With such unknowns, Byron’s focus was scoring as many points as possible since he entered the race eight points below the cutline. Sitting second in that opening stage put him in position to score the points he needed.

But when the the stage ended, Byron came across the line 11th — 0.036 seconds behind Erik Jones in 10th — and scored no stage points.

“I was working well with (Hamlin),” Byron said. “I tried to work to the bottom and he stayed at the top and the top seemed to have momentum.

“I just made a wrong decision there that kind of got me in a bad position further. I was still leading the inside lane, but the inside lane wouldn’t go forward. That was just kind of weird. That was kind of the moral of our day — was just not being able to advance forward.”

Byron wasn’t in position to score points in the second stage, finishing 13th. That left him as one of two playoff drivers not to score stage points (Christopher Bell was the other).

“It was frustrating the whole time,” Byron said. “I felt like the race was just going away from us. We couldn’t make anything happen. We were just kind of stuck. I don’t know what we need to do next time.”

When Byron failed to score points in the second stage, it only added to a challenging day and put more pressure on a better finish.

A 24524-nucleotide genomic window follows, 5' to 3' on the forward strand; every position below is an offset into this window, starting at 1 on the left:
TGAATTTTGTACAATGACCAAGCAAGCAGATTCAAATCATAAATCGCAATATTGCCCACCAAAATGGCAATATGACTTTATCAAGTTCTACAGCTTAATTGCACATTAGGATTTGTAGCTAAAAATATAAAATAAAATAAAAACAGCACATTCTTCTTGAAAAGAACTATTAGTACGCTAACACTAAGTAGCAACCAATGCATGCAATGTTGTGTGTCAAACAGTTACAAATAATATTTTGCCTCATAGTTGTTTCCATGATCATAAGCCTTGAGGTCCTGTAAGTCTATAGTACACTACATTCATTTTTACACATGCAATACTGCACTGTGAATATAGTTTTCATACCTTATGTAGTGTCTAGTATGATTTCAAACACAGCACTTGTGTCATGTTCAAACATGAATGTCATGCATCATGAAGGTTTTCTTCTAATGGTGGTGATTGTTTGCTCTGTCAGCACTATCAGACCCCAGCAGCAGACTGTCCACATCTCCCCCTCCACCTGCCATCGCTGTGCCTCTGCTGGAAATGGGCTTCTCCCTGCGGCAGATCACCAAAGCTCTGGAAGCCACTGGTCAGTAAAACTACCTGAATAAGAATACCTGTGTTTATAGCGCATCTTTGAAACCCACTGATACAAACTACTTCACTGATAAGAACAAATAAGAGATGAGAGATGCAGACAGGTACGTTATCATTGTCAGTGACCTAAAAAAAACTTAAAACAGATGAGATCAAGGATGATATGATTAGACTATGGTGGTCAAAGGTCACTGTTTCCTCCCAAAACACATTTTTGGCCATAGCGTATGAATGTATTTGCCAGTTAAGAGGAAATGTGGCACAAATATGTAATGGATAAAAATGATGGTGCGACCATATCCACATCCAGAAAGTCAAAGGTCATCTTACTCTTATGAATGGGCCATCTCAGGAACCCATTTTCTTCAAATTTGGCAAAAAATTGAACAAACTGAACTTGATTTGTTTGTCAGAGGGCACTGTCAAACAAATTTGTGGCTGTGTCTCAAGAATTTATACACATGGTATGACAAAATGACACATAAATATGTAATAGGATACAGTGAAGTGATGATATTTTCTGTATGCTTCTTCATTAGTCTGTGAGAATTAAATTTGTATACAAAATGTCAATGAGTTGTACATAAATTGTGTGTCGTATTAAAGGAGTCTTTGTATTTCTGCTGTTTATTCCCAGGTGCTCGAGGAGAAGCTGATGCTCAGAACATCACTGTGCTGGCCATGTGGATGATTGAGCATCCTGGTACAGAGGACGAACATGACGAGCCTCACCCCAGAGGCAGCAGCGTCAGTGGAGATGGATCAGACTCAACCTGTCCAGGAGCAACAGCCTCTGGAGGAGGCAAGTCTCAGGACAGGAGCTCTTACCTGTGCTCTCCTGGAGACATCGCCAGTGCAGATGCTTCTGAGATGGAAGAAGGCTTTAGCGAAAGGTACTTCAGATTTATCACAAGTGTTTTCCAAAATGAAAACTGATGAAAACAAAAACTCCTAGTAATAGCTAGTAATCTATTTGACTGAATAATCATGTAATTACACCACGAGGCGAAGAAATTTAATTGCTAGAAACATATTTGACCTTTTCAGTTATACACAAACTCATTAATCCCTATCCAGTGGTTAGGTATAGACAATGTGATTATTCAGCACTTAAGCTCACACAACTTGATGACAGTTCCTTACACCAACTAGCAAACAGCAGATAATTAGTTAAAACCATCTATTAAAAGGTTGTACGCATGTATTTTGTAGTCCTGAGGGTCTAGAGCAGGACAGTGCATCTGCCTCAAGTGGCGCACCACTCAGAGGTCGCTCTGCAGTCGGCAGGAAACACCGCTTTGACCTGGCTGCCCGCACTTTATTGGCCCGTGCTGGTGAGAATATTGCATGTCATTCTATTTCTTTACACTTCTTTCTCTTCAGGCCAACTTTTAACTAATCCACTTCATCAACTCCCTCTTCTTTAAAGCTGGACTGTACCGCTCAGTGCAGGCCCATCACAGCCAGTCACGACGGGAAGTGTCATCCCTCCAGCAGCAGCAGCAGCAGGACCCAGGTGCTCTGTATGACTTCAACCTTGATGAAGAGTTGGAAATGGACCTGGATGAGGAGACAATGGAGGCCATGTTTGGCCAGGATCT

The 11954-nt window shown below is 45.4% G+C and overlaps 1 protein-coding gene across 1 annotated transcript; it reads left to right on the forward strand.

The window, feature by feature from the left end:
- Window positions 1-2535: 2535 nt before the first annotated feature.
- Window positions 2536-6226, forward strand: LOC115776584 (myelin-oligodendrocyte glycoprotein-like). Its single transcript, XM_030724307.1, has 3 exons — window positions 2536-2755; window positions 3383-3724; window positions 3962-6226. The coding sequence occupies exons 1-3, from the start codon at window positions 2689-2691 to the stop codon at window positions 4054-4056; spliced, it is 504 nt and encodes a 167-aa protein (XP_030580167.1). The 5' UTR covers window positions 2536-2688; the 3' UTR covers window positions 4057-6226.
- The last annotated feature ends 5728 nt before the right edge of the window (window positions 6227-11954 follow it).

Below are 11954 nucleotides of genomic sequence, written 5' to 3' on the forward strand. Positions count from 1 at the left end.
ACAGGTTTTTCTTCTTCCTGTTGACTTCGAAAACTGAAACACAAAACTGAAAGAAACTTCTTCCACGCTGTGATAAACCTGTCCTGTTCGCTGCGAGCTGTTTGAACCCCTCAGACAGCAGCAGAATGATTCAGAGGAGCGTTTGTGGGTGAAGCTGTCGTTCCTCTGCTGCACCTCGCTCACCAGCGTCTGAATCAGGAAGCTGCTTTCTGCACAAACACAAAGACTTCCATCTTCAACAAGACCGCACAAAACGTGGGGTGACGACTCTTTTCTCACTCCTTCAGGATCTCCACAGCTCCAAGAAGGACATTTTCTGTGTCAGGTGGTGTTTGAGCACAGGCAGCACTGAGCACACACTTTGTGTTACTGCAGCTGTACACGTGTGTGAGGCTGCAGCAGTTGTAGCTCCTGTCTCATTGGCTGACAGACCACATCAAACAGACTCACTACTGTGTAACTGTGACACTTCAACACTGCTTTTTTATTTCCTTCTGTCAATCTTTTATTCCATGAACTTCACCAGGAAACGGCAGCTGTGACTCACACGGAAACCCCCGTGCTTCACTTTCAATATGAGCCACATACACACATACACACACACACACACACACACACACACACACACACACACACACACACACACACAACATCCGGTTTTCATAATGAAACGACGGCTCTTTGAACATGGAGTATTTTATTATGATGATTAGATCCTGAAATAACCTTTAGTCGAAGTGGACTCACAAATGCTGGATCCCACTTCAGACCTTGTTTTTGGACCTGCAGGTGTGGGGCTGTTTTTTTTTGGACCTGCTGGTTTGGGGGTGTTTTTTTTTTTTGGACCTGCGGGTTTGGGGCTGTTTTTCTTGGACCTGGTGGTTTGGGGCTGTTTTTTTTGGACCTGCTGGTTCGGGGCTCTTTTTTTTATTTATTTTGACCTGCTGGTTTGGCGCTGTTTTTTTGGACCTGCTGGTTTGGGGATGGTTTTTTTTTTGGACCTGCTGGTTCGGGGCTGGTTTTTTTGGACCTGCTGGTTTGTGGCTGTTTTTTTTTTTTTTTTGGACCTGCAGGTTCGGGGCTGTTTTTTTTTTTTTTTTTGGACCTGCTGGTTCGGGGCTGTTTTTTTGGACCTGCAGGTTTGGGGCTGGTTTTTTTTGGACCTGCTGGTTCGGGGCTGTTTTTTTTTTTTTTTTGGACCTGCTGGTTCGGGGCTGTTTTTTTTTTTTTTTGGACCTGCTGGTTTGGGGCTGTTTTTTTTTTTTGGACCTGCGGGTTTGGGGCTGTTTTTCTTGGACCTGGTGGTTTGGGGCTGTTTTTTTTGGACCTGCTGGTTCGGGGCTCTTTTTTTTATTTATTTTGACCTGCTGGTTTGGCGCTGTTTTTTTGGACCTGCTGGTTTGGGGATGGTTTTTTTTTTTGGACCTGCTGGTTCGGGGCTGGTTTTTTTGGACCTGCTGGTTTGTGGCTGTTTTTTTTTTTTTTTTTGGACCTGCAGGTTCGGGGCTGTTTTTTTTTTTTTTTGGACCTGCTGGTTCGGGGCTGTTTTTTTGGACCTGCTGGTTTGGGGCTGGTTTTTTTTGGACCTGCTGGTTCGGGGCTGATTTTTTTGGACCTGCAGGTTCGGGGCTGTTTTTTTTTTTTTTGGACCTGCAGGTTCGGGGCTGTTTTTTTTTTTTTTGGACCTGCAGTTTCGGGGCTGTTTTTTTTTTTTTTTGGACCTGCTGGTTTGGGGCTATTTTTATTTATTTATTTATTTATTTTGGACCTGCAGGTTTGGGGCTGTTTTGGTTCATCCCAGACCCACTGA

He managed only to place 12th. Byron finished with 25 points. He outscored only three playoff drivers.

The result is that Byron is 11 points below the cutline.

While the first stage was a harbinger of Byron’s woes Sunday, that stage proved critical for Austin Cindric.

The Daytona 500 winner was 15th with six laps to go in the stage. He finished fourth, collecting seven points — despite suffering some nose damage in an incident earlier in that stage.

“Stage points are a big deal,” Cindric said. 

He got those with quick thinking.

“I think when everybody tries to scatter to do what’s best for them, it’s very important to be decisive,” Cindric said. “I was able to make some good moves and be able to be in some lanes that moved. I’d call it 50-50 decisiveness and 50 percent luck. 

“It certainly puts us in a good spot to race for a spot in the Round of 8 at the (Charlotte) Roval.

Cindric entered the race seven points out of the last transfer spot. While he didn’t score any points in the second stage, his ninth-place finish led to a 35-point day. 

That gives him the same amount of points as Chase Briscoe, who owns the last transfer spot because he has the tiebreaker on Cindric in this round.

For Briscoe, he earned that tie by collecting one stage point. 

In the first stage, he was running outside the top 10 when he sensed a crash was likely and “decided to bail” to protect the car and avoid being in a crash.

That crash didn’t happen and he was left without stage points. In the second stage, Briscoe was 14th with two laps to go. He beat Ricky Stenhouse Jr. across the finish line by 0.035 seconds to place 10th and score that one stage point.

“You don’t think that one (point) is important until you see that you are tied,” Briscoe said. “One point could be really, really important for us next week.”